Blasphemy is a sin against the virtue of religion by which we render to God the honour due to Him as our first beginning an last end. St. Thomas says that it is to be regarded as a sin against faith inasmuch as by it we attribute to God that which does not belong to Him, or deny Him that which is His (II-II, Q. xiii, art. I). De Lugo and others deny that this is an essential element in blasphemy (De just. et jure caeterisque virt. card., lib. II, c. xiv, disp. v, n. 26), but as Escobar (Theol. mor., lib. xxviii, c. xxxii, n. 716 sqq.) observes, the contention on this point concerns words only, since the followers of St. Thomas see in the contempt expressed in blasphemy the implication that God is contemptible—an implication in which all will allow there is attributed to God that which does not belong to Him. What is here said is of blasphemy in general; manifestly that form of the sin described above as heretical is not only opposed to the virtue of religion but that of faith as well. Blasphemy is of its whole nature (ex toto genere suo) a mortal sin, the gravest that may be committed against religion. The seriousness of an affront is proportioned to the dignity of the person towards whom it is directed. Since then the insult in blasphemy is offered to the ineffable majesty of God, the degree of its heinousness must be evident. Nevertheless because of slight or no advertence blasphemy may be either a venial sin only or no sin at all. Thus many expressions voiced in anger escape the enormity of a grave sin, except as is clear, when the anger is vented upon God. Again, in the case where blasphemous speech is uttered inadvertently, through force of habit, a grave sin is not committed as long as earnest resistance is made to the habit. If, however, no such effort is put forth there cannot but be grave guilt, though a mortal sin is not committed on the occasion of each and every blasphemous outburst. It has been said that heretical blasphemy besides a content directed against religion has that which is opposed to the virtue of faith. Similarly, imprecatory blasphemy is besides a violation of charity. These forms of the sin being specifically distinct from the simpler kind, it is necessary to specify their character in confession. Whether blasphemy has been direct or indirect, however, calls not for specification on the part of the penitent, since both these forms are specifically the same, though clearly differing in the degree of malice. The question has been raised whether blasphemy against the saints differs in kind from that uttered immediately against God. While De Lugo thinks that such a difference obtains (De Poenit., disp. xvi, n. 178 sqq.) the opposite opinion of St. Alphonsus seems more tenable, for as the latter theologian observes, the saints, ordinarily speaking, are not blasphemed because of their own excellence but because of their close relationship to God (Theol. Moral., lib. IV, n. 132).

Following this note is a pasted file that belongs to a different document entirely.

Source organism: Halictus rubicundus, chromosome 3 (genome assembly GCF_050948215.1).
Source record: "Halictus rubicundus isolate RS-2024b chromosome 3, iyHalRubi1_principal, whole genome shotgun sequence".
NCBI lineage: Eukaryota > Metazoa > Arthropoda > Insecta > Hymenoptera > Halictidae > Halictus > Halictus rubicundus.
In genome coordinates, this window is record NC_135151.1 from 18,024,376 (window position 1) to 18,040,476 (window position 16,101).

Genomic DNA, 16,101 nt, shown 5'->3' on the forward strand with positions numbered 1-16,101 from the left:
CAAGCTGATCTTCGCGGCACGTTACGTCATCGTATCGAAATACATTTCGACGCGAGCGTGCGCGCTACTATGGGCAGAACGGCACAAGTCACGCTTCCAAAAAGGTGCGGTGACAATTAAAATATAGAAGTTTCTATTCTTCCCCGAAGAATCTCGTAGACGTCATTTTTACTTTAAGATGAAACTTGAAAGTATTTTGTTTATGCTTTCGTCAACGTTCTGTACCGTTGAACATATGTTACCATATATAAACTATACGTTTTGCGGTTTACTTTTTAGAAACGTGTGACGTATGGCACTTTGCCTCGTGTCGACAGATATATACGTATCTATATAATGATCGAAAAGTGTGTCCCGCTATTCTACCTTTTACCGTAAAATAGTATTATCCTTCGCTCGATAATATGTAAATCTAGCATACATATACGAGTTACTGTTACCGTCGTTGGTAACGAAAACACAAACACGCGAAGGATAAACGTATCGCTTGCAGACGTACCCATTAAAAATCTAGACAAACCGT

In the Old Law the blasphemer was punished by death. So God appointed on the occasion of the blasphemy of Salumith's son: "The man that curseth His God, shall bear his sin: And he that blasphemeth the name of the Lord, dying let him die: all the multitude shall stone him, whether he be a native or a stranger. He that blasphemeth the name of the Lord, dying let him die" (Lev., xxiv, 15-16). Upon hearing blasphemy the Jews were wont in detestation of the crime to rend their clothes (IV Kings, xviii, 37, xix, l; Matt., xxvi, 65).